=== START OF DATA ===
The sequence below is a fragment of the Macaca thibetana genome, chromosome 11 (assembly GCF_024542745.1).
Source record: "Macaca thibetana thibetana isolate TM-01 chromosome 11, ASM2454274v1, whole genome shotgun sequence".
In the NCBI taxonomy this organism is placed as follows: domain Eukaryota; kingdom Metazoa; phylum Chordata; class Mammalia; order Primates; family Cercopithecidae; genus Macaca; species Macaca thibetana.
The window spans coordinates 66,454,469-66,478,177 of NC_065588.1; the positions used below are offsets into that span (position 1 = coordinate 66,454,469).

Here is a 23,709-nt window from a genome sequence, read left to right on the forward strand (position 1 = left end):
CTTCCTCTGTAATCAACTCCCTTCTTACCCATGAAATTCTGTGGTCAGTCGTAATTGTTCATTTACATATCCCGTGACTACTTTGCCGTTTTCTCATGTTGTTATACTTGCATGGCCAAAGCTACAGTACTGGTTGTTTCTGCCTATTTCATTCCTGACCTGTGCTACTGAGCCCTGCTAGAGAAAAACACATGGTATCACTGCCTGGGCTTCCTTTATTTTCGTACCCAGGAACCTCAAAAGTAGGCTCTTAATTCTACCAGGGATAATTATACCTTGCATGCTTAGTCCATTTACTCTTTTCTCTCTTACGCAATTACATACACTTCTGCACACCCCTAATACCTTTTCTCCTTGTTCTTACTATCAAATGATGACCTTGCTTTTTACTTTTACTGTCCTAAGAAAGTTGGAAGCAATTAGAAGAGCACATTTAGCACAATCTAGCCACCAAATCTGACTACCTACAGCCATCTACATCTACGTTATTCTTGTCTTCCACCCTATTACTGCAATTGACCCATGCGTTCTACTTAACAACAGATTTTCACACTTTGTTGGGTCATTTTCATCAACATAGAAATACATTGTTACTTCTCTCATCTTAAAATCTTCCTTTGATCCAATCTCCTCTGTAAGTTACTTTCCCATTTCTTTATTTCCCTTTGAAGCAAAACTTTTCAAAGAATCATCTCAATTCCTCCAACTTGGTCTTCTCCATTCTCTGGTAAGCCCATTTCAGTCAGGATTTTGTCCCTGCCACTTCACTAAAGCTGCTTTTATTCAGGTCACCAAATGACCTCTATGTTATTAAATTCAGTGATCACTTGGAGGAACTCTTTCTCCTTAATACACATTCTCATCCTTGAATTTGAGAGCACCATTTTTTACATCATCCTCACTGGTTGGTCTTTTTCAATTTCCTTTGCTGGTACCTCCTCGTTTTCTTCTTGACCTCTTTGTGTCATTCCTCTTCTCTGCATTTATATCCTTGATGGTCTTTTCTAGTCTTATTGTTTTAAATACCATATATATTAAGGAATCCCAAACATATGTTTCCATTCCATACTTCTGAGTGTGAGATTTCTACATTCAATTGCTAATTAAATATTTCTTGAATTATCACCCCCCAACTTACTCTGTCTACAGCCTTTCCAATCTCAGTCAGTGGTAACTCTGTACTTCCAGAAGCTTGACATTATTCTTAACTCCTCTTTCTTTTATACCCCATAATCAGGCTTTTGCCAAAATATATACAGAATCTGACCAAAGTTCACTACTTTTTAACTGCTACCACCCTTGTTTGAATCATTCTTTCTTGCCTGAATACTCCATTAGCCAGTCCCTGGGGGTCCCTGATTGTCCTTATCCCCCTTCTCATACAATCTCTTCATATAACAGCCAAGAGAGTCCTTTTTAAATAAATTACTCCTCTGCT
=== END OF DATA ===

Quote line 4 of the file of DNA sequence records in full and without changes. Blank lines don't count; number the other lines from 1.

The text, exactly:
The window spans coordinates 66,454,469-66,478,177 of NC_065588.1; the positions used below are offsets into that span (position 1 = coordinate 66,454,469).